MIDDLETOWN, Ohio -- Local golfers have referred to Weatherwax Golf Course in Middletown as the "gem of the city."
The 36-hole gem will close for good Nov. 6. The course, designed by renowned golf architect Arthur Hills, opened in 1971.
“We got the official word last week,” course professional and operator Jim Kraft said. “It’s been pretty somber around here since that call.”
The golf course has consistently ranked in Ohio as one of the top public courses, and Golf Digest ranked the 36-hole layout one of the top 100 public courses in the country in the 1990s.
The city of Middletown sold the course to a Hamilton auctioneer company led by Myron Bowling for $1.6 million in 2014.
“I just gotta take it as it comes,” Kraft said. “When I called to tell my wife, she asked if I was crying. That sums up how I feel about this.”
Kraft has worked the last two years to save the course. He leased the course from Bowling to prove it is a viable business.
“I thought maybe I could save it. I thought if I showed it could be a viable business, then maybe it would lead to a long-term lease.”
Kraft wanted to show the course could be a business opportunity opposed to an investment. “They thought it was best for them to go and sell it.”
Play has remained steady despite questions about the course's future the past two years. It has seen 50,000 rounds of play this year and 55,000 rounds last year, according to Kraft.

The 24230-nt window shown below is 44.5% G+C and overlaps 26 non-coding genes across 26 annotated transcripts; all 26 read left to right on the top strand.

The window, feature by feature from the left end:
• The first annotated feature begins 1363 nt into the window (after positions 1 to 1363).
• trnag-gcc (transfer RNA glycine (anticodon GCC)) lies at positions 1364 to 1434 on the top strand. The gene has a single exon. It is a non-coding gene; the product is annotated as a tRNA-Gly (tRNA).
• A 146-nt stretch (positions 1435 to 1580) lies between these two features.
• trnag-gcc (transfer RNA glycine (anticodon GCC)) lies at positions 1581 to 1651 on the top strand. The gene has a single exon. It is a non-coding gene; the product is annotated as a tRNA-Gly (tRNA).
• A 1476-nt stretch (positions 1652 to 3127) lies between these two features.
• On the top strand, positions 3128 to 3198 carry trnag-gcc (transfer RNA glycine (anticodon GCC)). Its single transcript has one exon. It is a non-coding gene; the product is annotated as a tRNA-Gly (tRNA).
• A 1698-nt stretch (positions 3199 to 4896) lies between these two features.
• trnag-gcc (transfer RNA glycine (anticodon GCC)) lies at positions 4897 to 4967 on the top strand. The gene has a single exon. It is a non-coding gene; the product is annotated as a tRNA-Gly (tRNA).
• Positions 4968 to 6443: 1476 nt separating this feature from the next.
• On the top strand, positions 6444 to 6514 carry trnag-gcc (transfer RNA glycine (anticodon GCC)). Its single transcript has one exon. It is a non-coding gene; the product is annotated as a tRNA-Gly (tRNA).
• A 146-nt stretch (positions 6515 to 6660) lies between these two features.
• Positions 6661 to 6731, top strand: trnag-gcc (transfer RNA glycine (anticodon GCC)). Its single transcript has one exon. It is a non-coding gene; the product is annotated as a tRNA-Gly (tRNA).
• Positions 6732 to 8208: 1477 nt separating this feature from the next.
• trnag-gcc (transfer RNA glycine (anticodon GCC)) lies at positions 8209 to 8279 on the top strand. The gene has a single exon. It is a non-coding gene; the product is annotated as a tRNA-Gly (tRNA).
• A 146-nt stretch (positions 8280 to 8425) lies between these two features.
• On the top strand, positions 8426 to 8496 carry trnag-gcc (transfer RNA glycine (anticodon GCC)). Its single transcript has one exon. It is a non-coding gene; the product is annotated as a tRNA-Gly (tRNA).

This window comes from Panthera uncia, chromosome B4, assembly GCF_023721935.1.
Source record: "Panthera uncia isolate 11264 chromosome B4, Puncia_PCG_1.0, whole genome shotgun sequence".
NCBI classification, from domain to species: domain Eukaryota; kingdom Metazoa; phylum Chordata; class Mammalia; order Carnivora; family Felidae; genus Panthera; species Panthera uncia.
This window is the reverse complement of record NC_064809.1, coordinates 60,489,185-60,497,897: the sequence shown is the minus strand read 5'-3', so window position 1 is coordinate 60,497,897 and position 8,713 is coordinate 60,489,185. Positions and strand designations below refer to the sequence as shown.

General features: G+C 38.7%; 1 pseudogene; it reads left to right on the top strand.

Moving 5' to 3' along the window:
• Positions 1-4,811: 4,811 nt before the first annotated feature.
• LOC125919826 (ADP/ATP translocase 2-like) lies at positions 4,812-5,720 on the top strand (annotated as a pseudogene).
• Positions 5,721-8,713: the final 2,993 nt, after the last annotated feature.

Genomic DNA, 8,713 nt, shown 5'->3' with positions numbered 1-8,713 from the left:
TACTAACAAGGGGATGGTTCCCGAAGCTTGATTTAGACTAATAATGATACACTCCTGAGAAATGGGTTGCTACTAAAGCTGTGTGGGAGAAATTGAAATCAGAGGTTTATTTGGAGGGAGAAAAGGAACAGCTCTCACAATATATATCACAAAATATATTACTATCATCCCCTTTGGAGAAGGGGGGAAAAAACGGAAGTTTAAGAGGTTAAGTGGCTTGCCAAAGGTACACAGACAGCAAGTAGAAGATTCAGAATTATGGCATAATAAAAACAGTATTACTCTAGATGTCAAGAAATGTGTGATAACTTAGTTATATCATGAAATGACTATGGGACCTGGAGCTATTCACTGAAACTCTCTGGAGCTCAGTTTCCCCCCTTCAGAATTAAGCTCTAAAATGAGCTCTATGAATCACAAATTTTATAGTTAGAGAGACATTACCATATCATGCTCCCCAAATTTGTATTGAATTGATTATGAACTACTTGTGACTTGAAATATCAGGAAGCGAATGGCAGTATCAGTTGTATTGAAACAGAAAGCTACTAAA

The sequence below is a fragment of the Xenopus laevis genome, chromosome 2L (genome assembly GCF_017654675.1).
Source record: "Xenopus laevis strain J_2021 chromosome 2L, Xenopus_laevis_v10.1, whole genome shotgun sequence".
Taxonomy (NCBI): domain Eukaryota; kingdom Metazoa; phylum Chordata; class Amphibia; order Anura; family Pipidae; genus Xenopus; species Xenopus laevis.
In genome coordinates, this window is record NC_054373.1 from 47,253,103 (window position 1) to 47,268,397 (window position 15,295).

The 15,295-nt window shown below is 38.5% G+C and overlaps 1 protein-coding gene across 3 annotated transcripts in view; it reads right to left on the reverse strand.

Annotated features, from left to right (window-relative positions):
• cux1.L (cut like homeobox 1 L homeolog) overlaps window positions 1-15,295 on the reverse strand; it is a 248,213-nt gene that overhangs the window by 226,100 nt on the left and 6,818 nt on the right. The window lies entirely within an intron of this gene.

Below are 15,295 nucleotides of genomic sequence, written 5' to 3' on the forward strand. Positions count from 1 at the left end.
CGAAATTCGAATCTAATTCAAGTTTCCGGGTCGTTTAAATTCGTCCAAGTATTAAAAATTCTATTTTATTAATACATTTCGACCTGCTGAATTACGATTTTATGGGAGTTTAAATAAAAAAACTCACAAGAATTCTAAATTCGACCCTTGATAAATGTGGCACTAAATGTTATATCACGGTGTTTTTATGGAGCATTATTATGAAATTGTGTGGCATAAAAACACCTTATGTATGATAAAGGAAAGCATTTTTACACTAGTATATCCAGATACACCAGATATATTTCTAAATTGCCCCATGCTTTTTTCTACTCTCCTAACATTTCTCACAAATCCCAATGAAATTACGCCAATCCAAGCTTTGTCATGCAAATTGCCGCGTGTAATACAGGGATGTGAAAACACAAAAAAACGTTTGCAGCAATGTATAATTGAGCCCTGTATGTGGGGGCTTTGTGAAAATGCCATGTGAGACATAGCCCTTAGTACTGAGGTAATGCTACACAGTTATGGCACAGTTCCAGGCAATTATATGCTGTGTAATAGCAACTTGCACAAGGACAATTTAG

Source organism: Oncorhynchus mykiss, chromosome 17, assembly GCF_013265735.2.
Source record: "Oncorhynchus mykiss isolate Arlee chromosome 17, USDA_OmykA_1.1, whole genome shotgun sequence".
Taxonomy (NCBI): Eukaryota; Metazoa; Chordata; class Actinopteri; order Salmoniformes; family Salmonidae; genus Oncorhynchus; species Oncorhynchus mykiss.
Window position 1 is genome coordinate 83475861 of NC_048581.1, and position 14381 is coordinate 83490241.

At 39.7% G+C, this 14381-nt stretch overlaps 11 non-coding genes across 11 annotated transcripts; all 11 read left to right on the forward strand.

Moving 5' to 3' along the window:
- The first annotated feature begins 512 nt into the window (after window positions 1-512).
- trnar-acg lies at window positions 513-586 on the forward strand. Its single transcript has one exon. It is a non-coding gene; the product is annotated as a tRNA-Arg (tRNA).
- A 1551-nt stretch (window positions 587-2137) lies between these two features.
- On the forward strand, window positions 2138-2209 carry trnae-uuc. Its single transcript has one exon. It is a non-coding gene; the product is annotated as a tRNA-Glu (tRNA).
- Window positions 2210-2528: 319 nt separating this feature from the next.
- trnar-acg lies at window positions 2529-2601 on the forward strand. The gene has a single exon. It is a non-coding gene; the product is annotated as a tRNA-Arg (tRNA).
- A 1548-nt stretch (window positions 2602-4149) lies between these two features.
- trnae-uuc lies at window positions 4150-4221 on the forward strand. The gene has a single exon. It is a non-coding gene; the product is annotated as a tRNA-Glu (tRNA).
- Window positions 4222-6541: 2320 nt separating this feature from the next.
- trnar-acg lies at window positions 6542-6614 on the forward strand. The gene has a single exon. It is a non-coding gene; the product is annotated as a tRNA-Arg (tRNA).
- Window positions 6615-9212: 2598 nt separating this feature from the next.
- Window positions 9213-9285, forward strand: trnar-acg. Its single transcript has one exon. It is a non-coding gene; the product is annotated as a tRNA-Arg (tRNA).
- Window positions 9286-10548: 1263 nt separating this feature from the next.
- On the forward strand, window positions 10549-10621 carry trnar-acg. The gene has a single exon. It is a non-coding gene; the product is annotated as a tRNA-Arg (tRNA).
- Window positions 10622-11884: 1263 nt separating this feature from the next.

The golf course will be turned into additional park space for nearby Sebald Park, making it the largest of Butler County’s MetroParks. The new park will be called the Elk Creek Metro Park.
There will not be any golf once it becomes a park because of restrictions that come with the grant funds used to purchase the land. The new park will include twice the mileage of existing horse trails at Sebald and will host cross country and equestrian events.
Final rounds down memory lane
Since the course announced it will be closing next month, many players are calling for tee times for a final round
“It’s emotional,” Monroe resident Connie Dawes said. “My dad played here for years. He passed the game onto us.”
Connie and her brother, Larry, wanted to get a final round in Friday afternoon to remember the times spent on the course with their father.
“We thought this place was going to stay open a little bit longer,” Larry said. “It’s a sad thing. We have been playing here for years.”
While many are sad to see the course go, others are still angry about the decision by the city of Middletown to sell it.
“I’ve played here since 1972,” Middletown resident Don Hartness said. “I have lived in this town my whole life. This has been a gem for the city. It is a tragedy.”
Hartness has worked for the course for several years. “Everybody keeps asking me why? Then to make it a park without golf? It just doesn’t add up to me.”
Junior golf development
The course has hosted the Ohio state high school regional golf tournament for boys and girls since the 1970s. Weatherwax has helped produce PGA professionals like Frank Lickliter and Mike McGee and LPGA professional Marianne Morris. McGee is the teaching professional at the course now.